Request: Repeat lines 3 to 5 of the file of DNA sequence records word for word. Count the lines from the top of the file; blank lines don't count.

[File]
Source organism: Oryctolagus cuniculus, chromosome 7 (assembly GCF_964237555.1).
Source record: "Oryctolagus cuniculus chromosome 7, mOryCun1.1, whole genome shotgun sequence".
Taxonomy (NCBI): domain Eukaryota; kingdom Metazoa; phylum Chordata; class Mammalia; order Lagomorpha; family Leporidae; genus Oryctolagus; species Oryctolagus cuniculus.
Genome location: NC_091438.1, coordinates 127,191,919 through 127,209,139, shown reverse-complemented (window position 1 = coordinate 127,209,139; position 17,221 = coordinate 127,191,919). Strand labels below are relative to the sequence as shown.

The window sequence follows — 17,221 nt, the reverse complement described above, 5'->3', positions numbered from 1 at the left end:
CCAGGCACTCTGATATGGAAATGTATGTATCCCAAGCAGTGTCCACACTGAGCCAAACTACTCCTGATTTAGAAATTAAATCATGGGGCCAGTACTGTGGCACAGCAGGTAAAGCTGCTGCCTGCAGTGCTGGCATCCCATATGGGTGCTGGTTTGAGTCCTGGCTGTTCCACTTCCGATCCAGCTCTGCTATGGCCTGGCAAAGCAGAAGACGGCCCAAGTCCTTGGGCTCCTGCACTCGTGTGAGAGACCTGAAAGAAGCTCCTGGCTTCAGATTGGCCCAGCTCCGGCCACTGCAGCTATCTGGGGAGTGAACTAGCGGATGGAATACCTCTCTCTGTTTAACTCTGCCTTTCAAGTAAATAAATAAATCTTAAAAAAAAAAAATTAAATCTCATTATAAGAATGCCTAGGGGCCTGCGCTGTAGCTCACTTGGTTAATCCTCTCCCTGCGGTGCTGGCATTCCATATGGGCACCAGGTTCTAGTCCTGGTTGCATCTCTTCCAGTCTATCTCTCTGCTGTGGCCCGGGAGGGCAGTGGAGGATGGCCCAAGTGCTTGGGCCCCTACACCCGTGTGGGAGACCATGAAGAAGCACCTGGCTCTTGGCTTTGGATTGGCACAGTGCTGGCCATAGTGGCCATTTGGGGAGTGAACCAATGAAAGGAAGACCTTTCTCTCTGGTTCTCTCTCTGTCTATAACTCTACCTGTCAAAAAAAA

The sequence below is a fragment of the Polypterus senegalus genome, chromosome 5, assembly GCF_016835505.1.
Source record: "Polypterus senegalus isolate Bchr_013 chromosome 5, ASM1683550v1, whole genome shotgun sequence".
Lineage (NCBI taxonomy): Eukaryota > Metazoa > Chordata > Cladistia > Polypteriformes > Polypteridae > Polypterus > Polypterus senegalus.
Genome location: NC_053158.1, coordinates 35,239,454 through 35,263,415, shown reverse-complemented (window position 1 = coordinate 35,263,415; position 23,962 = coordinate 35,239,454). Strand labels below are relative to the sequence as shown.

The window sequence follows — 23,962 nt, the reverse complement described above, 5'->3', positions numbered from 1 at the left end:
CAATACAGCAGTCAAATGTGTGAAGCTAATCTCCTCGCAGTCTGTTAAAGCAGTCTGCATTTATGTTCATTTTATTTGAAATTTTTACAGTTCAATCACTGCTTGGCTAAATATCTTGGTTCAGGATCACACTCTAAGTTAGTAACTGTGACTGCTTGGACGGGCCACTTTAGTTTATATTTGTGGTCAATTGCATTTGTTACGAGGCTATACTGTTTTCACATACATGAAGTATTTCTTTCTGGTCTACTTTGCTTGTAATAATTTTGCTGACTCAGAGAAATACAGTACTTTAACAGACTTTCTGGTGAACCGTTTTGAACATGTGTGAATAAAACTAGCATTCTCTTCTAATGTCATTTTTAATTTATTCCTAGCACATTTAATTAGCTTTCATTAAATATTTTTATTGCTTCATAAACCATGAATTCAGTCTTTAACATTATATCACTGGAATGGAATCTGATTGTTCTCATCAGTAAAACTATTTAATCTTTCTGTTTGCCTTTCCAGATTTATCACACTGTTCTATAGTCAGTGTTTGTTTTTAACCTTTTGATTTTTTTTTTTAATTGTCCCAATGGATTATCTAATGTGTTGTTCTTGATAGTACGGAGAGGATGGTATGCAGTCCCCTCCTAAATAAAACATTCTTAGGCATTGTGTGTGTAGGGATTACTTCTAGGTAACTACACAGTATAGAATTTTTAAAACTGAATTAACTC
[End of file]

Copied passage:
Taxonomy (NCBI): domain Eukaryota; kingdom Metazoa; phylum Chordata; class Mammalia; order Lagomorpha; family Leporidae; genus Oryctolagus; species Oryctolagus cuniculus.
Genome location: NC_091438.1, coordinates 127,191,919 through 127,209,139, shown reverse-complemented (window position 1 = coordinate 127,209,139; position 17,221 = coordinate 127,191,919). Strand labels below are relative to the sequence as shown.

The window sequence follows — 17,221 nt, the reverse complement described above, 5'->3', positions numbered from 1 at the left end: